How to Write a Letter in English Page 2


It is better to finish formal letters without any such qualifying remarks. If you are writing to Mr. Ryan to tell him that you have a house for sale, after describing the house and stating the terms simply sign yourself

Your obedient Servant
Yours very truly,
Yours with respect,
James Wilson.

Don’t say you have the honor to be anything or ask him to believe anything, all you want to tell him is that you have a house for sale and that you are sincere, or hold him in respect as a prospective customer.

Don’t abbreviate the signature as: Y’rs Resp’fly and always make your sex obvious. Write plainly
Yours truly,
John Field

and not J. Field, so that the person to whom you send it may not take you for Jane Field.

It is always best to write the first name in full. Married women should prefix Mrs. to their names, as
Very sincerely yours,
Mrs. Theodore Watson.

If you are sending a letter acknowledging a compliment or some kindness done you may say, Yours gratefully, or Yours very gratefully, in proportion to the act of kindness received.

It is not customary to sign letters of degrees or titles after your name, except you are a lord, earl or duke and only known by the title, but as we have no such titles in America it is unnecessary to bring this matter into consideration. Don’t sign yourself,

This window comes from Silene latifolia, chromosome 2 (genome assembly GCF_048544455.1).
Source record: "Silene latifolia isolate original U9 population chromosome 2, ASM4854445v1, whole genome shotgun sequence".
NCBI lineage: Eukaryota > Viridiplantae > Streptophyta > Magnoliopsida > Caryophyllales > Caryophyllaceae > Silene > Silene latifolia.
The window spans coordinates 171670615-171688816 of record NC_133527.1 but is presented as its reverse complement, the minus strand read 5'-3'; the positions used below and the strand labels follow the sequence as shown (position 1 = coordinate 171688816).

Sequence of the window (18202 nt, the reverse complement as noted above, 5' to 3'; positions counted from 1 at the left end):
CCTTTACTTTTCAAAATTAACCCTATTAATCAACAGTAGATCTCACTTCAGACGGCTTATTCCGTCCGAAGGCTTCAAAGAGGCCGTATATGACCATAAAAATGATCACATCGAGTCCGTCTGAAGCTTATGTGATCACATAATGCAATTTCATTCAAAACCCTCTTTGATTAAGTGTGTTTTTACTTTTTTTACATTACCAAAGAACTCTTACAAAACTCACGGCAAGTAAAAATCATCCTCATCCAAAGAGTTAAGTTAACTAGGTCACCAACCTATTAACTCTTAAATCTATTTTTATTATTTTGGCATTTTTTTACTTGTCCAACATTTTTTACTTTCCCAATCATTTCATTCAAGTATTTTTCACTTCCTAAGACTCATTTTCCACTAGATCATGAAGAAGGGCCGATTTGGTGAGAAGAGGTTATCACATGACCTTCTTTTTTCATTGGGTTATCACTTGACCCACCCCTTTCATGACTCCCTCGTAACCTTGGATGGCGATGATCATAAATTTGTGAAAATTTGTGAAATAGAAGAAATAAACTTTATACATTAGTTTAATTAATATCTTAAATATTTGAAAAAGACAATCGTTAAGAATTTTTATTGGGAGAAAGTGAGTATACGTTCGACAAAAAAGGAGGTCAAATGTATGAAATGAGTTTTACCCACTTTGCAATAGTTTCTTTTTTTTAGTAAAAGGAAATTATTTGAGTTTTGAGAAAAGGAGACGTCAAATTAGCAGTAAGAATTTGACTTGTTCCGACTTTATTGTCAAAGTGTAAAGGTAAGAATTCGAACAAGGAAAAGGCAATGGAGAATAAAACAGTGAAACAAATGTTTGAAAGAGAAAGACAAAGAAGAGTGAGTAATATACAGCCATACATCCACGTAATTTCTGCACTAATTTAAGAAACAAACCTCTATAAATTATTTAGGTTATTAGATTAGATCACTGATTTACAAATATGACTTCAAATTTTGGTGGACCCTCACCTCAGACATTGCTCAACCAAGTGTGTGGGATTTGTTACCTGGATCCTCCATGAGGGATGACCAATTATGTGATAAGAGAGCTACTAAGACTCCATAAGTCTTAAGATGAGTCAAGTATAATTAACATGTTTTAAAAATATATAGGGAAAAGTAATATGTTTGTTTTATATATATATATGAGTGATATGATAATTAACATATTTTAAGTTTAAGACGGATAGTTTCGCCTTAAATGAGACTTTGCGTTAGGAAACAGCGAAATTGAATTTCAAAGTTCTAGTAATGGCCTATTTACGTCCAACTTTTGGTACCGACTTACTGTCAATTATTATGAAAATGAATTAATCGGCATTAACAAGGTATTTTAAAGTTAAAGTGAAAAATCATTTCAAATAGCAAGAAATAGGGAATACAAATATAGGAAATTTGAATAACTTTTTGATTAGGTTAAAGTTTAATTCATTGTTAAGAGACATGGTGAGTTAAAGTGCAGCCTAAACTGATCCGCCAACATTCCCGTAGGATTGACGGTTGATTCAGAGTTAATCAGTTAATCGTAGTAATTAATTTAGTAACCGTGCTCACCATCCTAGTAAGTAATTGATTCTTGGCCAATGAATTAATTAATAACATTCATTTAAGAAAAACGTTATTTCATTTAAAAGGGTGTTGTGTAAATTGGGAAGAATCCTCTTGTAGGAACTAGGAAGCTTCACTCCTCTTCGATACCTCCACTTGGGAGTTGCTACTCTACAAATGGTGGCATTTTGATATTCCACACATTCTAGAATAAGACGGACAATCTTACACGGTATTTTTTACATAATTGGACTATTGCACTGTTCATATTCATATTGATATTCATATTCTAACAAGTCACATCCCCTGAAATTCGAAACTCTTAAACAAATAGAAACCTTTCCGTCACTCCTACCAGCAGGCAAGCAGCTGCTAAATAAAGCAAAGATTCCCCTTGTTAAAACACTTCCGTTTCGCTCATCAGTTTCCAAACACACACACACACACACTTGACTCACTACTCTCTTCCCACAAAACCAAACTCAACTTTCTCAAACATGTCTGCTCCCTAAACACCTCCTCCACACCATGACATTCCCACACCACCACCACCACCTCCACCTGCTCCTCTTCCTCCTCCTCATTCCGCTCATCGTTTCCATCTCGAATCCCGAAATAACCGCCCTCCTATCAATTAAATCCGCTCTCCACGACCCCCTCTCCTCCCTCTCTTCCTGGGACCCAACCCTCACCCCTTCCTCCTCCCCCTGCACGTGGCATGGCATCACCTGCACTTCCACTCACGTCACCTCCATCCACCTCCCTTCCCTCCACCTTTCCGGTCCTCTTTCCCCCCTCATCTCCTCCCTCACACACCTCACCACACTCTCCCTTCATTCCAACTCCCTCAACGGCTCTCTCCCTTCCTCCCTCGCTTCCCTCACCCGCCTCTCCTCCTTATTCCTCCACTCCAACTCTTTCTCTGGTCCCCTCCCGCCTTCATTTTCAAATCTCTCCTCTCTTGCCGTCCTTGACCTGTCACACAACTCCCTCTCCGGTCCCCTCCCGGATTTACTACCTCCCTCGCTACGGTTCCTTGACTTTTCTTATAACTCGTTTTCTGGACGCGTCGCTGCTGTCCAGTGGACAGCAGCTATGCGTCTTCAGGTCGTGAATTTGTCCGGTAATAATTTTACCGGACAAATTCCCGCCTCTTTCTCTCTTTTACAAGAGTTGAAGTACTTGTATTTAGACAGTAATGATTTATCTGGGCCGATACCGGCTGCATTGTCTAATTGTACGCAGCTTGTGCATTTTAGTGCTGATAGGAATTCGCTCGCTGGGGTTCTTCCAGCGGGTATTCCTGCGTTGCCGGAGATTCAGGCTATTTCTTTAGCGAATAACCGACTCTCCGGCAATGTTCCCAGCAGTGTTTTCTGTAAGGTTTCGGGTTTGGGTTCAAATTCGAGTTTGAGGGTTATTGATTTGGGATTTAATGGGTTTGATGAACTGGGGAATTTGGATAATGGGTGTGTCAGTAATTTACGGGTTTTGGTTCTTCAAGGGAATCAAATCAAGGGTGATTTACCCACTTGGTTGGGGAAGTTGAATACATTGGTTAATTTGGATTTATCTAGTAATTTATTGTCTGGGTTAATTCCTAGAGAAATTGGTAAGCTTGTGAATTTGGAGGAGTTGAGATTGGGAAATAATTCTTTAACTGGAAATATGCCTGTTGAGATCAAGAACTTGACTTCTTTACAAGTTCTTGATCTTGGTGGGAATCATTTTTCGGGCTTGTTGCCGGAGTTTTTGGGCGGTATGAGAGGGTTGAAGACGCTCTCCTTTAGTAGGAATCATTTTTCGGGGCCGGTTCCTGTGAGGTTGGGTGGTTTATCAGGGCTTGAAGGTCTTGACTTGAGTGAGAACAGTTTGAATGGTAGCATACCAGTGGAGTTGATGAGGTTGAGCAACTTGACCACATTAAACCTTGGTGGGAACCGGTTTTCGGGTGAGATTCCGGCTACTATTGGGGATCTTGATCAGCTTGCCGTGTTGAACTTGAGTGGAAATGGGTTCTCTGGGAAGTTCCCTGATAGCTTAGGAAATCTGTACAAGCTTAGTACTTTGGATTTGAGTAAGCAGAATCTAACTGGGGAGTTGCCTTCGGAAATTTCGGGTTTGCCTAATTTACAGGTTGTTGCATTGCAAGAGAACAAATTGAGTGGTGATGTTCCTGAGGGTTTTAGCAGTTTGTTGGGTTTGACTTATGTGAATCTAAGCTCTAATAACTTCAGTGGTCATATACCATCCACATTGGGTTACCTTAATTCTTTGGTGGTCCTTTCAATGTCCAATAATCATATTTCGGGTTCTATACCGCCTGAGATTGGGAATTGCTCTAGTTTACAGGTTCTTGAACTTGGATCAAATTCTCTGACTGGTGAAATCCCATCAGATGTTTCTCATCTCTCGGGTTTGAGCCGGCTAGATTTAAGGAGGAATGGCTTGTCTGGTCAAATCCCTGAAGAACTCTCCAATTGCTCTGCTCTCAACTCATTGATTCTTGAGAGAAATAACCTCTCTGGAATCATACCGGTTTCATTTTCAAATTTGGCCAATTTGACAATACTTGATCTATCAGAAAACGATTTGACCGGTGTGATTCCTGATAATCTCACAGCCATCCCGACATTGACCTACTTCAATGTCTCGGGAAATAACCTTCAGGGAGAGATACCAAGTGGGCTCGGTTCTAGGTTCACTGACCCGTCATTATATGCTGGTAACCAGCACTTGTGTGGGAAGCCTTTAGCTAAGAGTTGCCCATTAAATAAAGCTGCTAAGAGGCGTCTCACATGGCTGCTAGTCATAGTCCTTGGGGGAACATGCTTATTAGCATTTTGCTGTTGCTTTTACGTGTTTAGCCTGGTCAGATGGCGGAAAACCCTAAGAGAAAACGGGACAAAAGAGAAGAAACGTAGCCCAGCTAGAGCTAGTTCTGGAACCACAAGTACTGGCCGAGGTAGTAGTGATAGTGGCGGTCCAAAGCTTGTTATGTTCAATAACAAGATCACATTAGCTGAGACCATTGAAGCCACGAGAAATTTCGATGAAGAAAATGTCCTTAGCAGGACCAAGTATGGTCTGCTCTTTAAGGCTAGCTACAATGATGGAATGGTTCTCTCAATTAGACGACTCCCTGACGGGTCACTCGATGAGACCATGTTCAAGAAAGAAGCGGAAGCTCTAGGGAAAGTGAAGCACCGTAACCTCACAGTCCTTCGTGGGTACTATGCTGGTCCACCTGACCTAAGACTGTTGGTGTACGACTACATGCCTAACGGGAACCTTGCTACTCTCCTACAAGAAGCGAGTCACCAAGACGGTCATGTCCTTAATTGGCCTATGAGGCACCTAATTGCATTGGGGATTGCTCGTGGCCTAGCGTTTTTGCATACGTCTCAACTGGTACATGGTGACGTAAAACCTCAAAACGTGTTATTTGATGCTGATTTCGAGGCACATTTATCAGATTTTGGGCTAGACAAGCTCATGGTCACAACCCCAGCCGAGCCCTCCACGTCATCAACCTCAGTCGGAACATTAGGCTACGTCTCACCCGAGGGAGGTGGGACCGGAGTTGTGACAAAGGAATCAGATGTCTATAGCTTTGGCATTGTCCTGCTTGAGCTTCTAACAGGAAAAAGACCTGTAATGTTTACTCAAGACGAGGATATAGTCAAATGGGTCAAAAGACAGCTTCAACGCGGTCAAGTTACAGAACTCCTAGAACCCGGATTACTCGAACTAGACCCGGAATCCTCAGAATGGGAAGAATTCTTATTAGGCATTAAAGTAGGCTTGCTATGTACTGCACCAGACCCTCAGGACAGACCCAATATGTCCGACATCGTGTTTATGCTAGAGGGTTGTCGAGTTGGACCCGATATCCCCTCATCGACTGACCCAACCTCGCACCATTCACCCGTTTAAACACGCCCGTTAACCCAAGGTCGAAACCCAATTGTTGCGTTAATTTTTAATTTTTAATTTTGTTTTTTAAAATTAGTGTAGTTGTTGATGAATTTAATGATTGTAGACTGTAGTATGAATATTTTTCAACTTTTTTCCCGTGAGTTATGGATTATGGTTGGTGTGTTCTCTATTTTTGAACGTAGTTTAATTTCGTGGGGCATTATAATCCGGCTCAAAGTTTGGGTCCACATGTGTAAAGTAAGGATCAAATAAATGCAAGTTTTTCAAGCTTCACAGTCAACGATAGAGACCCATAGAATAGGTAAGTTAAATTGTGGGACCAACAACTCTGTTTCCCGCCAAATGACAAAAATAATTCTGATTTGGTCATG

Sincerely yours,
Obadiah Jackson, M.A. or L.L. D.

If you’re an M. A. or an L.L. D. people generally know it without your sounding your own trumpet. Many people, and especially clergymen, are fond of flaunting after their names degrees they have received honoris causa, that is, degrees as a mark of honor, without examination. Such degrees should be kept in the background. Many a deadhead has these degrees which he could never have earned by brain work.

Married women whose husbands are alive may sign the husband’s name with the prefix Mrs: thus,
Yours sincerely,
Mrs. William Southey.

but when the husband is dead the signature should be—
Yours sincerely,
Mrs. Sarah Southey.

So when we receive a letter from a woman we are enabled to tell whether she has a husband living or is a widow. A woman separated from her husband but not a divorcee should not sign his name.


The address of a letter consists of the name, the title and the residence.

Mr. Hugh Black,
112 Southgate Street,